“The last four years, I’ve really found my voice,” Diggins said confidently. “I’ve really found a lot of my purpose, and I feel like I’ve grown a lot. But also, I’m exactly the same person in pretty much every other way. I think one of the big things has been dealing with is the pressure and expectations, because there’s been a lot of it, and it hasn’t been easy. So for me, I think it was such a victory just to make it to the final and know that I’m skiing well. I came into this as prepared as I could be, which one of my biggest goals was to come in prepared. The second goal, cross the finish line with nothing left. And the third goal was to just have fun, and keep focusing on the process, because that’s what gets me where I am today. Like win, lose, or draw, it’s just focusing on the process and, and executing those process goals to the very best of my ability, because then I’m always proud of how I finished. I’m just proud of this effort today as I was at the skiathlon, even though they were different outcomes.”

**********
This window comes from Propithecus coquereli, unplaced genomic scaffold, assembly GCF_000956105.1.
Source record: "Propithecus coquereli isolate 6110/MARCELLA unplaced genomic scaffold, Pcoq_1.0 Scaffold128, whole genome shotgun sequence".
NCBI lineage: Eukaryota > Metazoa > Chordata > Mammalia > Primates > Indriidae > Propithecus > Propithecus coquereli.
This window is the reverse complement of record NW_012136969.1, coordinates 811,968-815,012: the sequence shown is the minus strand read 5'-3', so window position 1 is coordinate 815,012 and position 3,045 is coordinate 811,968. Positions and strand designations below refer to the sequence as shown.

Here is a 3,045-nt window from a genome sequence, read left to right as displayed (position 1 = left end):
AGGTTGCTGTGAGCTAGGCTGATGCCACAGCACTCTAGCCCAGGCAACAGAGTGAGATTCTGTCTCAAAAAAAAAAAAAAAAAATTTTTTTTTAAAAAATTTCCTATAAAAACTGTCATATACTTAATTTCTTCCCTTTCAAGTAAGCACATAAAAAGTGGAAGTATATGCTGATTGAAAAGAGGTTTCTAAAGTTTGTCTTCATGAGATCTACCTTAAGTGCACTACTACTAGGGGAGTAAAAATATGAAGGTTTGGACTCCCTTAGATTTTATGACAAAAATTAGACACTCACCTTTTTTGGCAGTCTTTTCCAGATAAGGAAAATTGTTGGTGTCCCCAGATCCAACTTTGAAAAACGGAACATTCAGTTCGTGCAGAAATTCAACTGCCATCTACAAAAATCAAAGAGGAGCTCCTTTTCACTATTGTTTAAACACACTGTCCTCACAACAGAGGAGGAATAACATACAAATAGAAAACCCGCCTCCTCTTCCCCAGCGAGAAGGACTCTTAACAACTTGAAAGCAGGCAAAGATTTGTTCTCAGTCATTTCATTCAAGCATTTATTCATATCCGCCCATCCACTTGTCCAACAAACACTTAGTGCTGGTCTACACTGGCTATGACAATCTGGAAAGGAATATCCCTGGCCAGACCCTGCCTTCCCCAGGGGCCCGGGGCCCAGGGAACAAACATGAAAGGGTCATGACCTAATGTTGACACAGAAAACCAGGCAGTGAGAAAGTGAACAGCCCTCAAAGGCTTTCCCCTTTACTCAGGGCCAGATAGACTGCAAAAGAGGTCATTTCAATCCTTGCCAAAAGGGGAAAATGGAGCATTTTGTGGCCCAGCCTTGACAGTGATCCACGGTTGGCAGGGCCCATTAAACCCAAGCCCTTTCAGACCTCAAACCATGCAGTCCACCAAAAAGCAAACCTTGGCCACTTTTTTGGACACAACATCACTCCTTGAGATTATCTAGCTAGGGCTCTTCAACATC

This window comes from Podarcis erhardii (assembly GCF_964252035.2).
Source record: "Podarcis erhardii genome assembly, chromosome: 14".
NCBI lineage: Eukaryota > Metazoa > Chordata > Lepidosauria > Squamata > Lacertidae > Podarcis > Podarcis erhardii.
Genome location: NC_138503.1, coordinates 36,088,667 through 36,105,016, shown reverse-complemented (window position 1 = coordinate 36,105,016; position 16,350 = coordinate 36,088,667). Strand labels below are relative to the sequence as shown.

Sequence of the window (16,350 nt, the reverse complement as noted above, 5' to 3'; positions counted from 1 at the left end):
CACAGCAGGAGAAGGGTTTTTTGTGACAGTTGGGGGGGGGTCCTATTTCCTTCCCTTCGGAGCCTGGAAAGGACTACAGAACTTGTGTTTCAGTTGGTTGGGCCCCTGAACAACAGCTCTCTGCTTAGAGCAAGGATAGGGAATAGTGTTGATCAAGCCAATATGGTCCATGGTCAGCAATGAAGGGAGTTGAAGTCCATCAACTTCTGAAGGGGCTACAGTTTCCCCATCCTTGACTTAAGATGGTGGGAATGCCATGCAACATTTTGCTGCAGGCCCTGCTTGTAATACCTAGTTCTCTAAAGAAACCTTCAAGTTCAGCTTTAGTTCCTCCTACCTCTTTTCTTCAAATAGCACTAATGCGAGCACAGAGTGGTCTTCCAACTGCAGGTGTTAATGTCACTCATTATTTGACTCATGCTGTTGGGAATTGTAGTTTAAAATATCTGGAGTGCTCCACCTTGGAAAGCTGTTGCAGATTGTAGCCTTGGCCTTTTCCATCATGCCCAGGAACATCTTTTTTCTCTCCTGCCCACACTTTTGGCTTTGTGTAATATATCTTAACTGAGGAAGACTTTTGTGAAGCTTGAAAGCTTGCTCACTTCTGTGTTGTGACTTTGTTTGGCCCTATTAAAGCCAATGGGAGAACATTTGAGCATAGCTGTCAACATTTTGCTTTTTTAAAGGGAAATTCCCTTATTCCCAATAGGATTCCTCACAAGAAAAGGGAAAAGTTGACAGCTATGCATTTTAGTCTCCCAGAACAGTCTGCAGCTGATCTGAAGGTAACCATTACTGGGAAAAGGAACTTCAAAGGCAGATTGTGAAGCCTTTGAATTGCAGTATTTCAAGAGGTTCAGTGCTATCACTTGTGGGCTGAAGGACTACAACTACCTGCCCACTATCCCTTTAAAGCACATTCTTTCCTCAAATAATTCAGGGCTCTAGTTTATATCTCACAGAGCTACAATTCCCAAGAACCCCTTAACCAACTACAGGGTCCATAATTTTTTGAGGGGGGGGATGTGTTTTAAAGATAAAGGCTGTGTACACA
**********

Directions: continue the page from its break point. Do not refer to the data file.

Jessie Diggins was all smiles as she passed through the mixed zone following her bronze medal performance in the women’s individual sprint. (Photo: Nat Herz/FasterSkier-ADN)

Fourth place at the Olympics – fourth in the world on its most prestigious stage – is both a truly incredible feat and perhaps the most challenging final rank to wrap one’s head around. The “wooden medal”, just shy of the Olympic hardware skiers dream about from their youth. 

“Fourth place was hard,” Brennan said honestly in the mixed zone. “You feel really happy and also frustrated at the same time. I have a lot of mixed emotions about it. But I did everything I could today, and maybe not everything went perfectly my way. But I have to be happy with that at the end of the day.”

Jessie Diggins (USA) and Rosie Brennan find their position in the early moments of the women’s final. (Photo: NordicFocus)